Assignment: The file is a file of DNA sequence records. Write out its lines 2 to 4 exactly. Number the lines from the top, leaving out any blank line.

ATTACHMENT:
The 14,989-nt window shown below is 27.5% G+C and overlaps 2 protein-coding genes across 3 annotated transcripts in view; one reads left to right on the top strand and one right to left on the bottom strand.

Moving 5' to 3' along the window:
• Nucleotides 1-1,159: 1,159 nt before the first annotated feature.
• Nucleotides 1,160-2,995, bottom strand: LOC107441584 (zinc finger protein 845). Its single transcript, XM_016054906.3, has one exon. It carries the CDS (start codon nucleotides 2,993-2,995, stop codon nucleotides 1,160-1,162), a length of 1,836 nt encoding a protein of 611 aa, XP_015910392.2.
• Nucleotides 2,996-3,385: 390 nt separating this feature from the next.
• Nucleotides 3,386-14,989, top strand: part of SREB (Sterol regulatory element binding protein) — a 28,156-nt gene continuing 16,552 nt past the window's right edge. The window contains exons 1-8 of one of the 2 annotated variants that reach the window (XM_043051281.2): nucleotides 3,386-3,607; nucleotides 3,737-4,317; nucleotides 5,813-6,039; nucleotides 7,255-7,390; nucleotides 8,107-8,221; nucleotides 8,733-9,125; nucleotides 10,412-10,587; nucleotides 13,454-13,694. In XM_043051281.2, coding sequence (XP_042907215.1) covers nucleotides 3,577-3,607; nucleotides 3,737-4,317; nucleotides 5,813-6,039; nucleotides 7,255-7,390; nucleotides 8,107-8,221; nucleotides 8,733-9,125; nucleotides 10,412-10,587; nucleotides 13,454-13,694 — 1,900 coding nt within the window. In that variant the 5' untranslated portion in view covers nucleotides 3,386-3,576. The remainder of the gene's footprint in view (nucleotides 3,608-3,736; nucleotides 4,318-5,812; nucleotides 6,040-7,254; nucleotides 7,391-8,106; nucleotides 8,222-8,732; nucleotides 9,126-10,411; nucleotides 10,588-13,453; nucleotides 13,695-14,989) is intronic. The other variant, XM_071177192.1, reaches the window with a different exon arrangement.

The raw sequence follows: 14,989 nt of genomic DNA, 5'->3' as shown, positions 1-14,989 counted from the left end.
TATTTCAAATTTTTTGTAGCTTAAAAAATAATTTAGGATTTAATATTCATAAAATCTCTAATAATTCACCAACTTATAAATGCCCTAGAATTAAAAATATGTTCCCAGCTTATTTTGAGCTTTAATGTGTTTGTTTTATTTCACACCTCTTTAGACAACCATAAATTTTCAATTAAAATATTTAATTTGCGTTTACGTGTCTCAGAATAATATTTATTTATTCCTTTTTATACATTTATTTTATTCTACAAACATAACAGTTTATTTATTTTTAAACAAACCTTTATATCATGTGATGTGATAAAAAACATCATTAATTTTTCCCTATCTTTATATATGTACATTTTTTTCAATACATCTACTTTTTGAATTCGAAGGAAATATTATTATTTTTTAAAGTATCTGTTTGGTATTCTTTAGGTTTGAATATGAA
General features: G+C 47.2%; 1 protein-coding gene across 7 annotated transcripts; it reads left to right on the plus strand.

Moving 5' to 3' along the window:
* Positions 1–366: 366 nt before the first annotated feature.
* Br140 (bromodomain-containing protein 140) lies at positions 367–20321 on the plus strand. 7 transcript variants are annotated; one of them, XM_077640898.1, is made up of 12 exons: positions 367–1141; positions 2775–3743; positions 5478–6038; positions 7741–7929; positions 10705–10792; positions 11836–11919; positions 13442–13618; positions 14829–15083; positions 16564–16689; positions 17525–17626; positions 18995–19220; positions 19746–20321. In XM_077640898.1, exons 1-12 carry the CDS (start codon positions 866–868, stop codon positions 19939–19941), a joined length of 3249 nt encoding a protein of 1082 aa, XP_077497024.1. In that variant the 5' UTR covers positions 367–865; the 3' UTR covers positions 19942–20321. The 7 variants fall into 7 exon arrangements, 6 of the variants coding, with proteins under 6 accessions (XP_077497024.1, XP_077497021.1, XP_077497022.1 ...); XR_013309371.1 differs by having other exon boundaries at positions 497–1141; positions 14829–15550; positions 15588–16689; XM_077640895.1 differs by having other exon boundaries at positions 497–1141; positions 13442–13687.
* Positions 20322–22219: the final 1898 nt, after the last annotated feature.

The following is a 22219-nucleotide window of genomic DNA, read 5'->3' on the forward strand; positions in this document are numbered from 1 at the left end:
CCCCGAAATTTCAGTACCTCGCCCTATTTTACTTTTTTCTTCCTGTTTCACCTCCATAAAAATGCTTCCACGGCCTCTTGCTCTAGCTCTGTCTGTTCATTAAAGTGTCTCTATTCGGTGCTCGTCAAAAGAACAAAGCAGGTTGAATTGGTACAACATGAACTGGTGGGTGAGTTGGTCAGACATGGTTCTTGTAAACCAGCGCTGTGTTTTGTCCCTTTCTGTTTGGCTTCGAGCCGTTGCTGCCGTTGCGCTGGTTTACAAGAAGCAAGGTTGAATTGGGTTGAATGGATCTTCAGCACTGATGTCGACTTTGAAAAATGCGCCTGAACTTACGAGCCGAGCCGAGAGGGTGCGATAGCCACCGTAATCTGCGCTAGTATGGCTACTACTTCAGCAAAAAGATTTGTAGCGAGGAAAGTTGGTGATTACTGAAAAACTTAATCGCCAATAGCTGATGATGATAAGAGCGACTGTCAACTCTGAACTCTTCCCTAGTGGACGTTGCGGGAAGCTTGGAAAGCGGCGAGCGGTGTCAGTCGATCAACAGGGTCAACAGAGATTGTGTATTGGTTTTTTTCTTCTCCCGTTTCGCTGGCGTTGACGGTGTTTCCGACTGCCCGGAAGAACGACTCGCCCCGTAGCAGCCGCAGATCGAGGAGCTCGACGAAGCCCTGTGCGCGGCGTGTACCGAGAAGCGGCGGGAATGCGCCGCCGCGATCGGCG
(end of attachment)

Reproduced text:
Moving 5' to 3' along the window:
• Nucleotides 1-1,159: 1,159 nt before the first annotated feature.
• Nucleotides 1,160-2,995, bottom strand: LOC107441584 (zinc finger protein 845). Its single transcript, XM_016054906.3, has one exon. It carries the CDS (start codon nucleotides 2,993-2,995, stop codon nucleotides 1,160-1,162), a length of 1,836 nt encoding a protein of 611 aa, XP_015910392.2.